If someone corrects a performance problem today it is more effective for you to tell him about it this week, than to give him/her a raise six months from now and tell them at that time how much you appreciated it. If you do not recognize a subordinate”s change from unsatisfactory to satisfactory performance, you will not sustain the change; and you will have wasted your time and energy. Maynard states only when you have achieved a sustained change, have you completed the coaching process. “Two-thirds of the people of the world go to bed starving every night and that”s a crying shame, but 99. percent of the population goes to bed every night starving for recognition, it”s such a simple thing to give” (Fournies, p. 2). If one of a manager”s primary tasks is to create commitment and focus in employees, and then the manager must have a clear idea of just what commitment is and what contributes to it.
“Kinlaw states the four supports of commitment are clarity about goals and values, employee competencies that allow success, degree of influence that employees have and the expressed appreciation given to employees or groups for their contributions” (p. 0). Formal and strategic planning has become a common activity in most organizations. “According to William Lucas strategic planning does as least two things: It clarifies what the organization intends to be and it clarifies what the organization intends to be like” (p. 14). For group members to have commitment to a project the group must have a focus. Values bring clarity if they are real.
Managers cannot talk about quality and then, every time there is a crunch, reinforce the fact that schedules and quotas are the true drivers.
Lucas states commitment is evidenced in the purposeful focused behavior of employees who are willing to make sacrifices in order to ensure quality work or success. This focus can be created only if manager”s build clarify about their work group”s purpose and its value (p. 15). Coaching as a one-to-one interaction between managers and employees, is a primary strategy for building clarity toward the future. People develop commitment toward what they believe they can do well. People or groups do not like to fail.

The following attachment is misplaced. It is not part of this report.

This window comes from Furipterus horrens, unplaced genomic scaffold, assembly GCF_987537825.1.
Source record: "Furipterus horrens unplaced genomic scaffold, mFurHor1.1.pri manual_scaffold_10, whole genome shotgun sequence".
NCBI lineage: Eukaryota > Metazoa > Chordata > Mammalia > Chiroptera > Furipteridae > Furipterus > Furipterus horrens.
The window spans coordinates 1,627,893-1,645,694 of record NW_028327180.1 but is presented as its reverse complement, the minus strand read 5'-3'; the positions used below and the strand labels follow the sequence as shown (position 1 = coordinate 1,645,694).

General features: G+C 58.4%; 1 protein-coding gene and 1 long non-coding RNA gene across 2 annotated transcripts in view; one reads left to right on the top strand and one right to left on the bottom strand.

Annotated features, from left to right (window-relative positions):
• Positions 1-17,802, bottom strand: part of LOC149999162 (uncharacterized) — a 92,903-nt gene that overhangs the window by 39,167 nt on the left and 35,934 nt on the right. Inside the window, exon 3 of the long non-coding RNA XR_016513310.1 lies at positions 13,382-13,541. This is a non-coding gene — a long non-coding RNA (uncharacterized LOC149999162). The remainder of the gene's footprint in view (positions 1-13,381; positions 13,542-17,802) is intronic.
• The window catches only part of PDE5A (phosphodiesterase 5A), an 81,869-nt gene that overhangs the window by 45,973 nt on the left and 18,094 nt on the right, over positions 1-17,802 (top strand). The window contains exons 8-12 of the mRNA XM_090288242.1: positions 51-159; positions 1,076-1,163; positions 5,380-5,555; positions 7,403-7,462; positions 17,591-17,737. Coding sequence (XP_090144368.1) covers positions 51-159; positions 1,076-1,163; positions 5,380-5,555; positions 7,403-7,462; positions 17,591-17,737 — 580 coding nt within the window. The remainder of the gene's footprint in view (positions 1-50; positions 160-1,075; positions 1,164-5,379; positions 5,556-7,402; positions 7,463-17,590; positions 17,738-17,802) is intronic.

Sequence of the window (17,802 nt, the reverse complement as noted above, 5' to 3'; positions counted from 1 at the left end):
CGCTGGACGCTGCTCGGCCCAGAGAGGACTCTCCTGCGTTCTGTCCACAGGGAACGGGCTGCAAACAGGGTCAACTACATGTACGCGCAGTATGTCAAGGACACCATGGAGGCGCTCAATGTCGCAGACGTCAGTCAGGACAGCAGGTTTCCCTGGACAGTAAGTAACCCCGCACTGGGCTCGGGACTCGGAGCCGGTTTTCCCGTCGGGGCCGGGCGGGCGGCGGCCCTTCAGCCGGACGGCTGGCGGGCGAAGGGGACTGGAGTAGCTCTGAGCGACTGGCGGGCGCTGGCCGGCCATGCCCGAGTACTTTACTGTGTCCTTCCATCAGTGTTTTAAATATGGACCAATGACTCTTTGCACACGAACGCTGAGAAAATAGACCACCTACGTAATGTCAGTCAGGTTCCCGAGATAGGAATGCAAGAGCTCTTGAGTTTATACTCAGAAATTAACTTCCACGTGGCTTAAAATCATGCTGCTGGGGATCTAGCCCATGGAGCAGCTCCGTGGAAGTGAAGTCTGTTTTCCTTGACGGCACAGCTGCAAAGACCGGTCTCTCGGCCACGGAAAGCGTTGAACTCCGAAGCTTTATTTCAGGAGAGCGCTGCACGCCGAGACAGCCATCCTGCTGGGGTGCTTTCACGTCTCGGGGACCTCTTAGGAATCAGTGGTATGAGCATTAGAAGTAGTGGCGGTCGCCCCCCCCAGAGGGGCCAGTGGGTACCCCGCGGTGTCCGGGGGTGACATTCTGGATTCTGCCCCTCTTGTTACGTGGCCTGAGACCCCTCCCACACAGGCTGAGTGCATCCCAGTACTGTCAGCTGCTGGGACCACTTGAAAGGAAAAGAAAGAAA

They will try to avoid the things that they think they cannot do.
If managers want commitment they must make sure that employees have the ability and willingness to be successful in their jobs. There are two elements that managers must address in building employee competence (Olalla and Echeverria, p. 17). First they must ensure that their employees have the knowledge, skills, and experience to perform their tasks, and they must ensure that their employees have the confidence to perform their tasks. My work with the government has convinced me that managers do not always place improving the competencies of their subordinates high on their list of priorities or responsibilities.
Experience has shown me that most leaders or managers even object to the idea that they are responsible for developing employees: “They say such things as: It”s their responsibility to develop themselves”; nobody made it easy for me, so why should it be easy for them.
No one can seriously quarrel with the idea that individuals have final responsibility to develop themselves. But not to see the development of people as a fundamental management responsibility is shortsighted and foolish (McNerney, p. 2).
Saul Gellerman states each of us feels a great deal more committed, willing to do our best, when we are tasked with jobs that we know we can do well or that we know we can learn to do well (p. 128). Saul also states managers who help employees to increase their knowledge, skill, and experience also are building employee commitment – the key to sustained, superior performance (p. 130).
Influence is the third part of commitment. Employees do not perform nearly as well when they are consistently denied any input in their jobs and are expected to follow unquestionably the decisions of their leaders. Managers who deny employees any influence get the end result they deserve. These results range from boredom to passive resistance or even sabotage” (Fournies, p. 14). Many employees end up doing what they are told to do, but they do it exactly and they do no more. Extending influence to employees can happen in a number of ways.
It can happen through “talk to the boss” programs or it can take the shape of formal employee suggestion programs or may be extended through the informal and ongoing conversations that managers have with individuals or groups.